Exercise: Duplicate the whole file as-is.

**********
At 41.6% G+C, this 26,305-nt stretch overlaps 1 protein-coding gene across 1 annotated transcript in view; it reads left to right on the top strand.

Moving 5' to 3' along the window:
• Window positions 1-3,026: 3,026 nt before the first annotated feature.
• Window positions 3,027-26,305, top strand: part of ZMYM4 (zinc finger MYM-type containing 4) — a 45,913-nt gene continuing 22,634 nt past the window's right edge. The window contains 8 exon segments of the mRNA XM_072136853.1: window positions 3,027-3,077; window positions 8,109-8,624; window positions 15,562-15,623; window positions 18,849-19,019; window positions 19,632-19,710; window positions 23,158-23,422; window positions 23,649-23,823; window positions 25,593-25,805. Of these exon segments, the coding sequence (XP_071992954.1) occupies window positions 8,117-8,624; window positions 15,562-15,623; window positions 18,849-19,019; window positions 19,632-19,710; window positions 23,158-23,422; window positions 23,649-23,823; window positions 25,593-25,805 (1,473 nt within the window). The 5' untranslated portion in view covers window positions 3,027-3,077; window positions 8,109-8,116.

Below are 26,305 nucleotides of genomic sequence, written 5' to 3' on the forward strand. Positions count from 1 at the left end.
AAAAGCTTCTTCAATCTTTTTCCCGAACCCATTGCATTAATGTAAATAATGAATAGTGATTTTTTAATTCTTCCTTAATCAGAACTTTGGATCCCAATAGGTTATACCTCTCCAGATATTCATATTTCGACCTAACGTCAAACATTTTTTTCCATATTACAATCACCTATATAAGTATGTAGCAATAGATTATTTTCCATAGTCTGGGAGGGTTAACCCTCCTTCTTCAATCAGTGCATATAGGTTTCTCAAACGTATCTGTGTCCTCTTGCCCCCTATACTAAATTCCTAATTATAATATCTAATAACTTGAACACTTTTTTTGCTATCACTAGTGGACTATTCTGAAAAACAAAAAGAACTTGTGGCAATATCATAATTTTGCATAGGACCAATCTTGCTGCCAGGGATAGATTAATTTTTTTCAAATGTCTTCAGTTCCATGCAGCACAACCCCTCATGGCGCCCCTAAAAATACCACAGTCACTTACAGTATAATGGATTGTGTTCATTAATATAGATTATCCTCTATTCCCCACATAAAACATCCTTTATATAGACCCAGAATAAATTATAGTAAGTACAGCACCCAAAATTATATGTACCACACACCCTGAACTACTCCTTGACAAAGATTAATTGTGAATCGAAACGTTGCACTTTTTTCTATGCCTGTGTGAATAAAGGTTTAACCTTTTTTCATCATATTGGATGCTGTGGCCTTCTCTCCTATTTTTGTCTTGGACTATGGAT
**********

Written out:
At 41.6% G+C, this 26,305-nt stretch overlaps 1 protein-coding gene across 1 annotated transcript in view; it reads left to right on the top strand.

Moving 5' to 3' along the window:
• Window positions 1-3,026: 3,026 nt before the first annotated feature.
• Window positions 3,027-26,305, top strand: part of ZMYM4 (zinc finger MYM-type containing 4) — a 45,913-nt gene continuing 22,634 nt past the window's right edge. The window contains 8 exon segments of the mRNA XM_072136853.1: window positions 3,027-3,077; window positions 8,109-8,624; window positions 15,562-15,623; window positions 18,849-19,019; window positions 19,632-19,710; window positions 23,158-23,422; window positions 23,649-23,823; window positions 25,593-25,805. Of these exon segments, the coding sequence (XP_071992954.1) occupies window positions 8,117-8,624; window positions 15,562-15,623; window positions 18,849-19,019; window positions 19,632-19,710; window positions 23,158-23,422; window positions 23,649-23,823; window positions 25,593-25,805 (1,473 nt within the window). The 5' untranslated portion in view covers window positions 3,027-3,077; window positions 8,109-8,116.

Below are 26,305 nucleotides of genomic sequence, written 5' to 3' on the forward strand. Positions count from 1 at the left end.
AAAAGCTTCTTCAATCTTTTTCCCGAACCCATTGCATTAATGTAAATAATGAATAGTGATTTTTTAATTCTTCCTTAATCAGAACTTTGGATCCCAATAGGTTATACCTCTCCAGATATTCATATTTCGACCTAACGTCAAACATTTTTTTCCATATTACAATCACCTATATAAGTATGTAGCAATAGATTATTTTCCATAGTCTGGGAGGGTTAACCCTCCTTCTTCAATCAGTGCATATAGGTTTCTCAAACGTATCTGTGTCCTCTTGCCCCCTATACTAAATTCCTAATTATAATATCTAATAACTTGAACACTTTTTTTGCTATCACTAGTGGACTATTCTGAAAAACAAAAAGAACTTGTGGCAATATCATAATTTTGCATAGGACCAATCTTGCTGCCAGGGATAGATTAATTTTTTTCAAATGTCTTCAGTTCCATGCAGCACAACCCCTCATGGCGCCCCTAAAAATACCACAGTCACTTACAGTATAATGGATTGTGTTCATTAATATAGATTATCCTCTATTCCCCACATAAAACATCCTTTATATAGACCCAGAATAAATTATAGTAAGTACAGCACCCAAAATTATATGTACCACACACCCTGAACTACTCCTTGACAAAGATTAATTGTGAATCGAAACGTTGCACTTTTTTCTATGCCTGTGTGAATAAAGGTTTAACCTTTTTTCATCATATTGGATGCTGTGGCCTTCTCTCCTATTTTTGTCTTGGACTATGGAT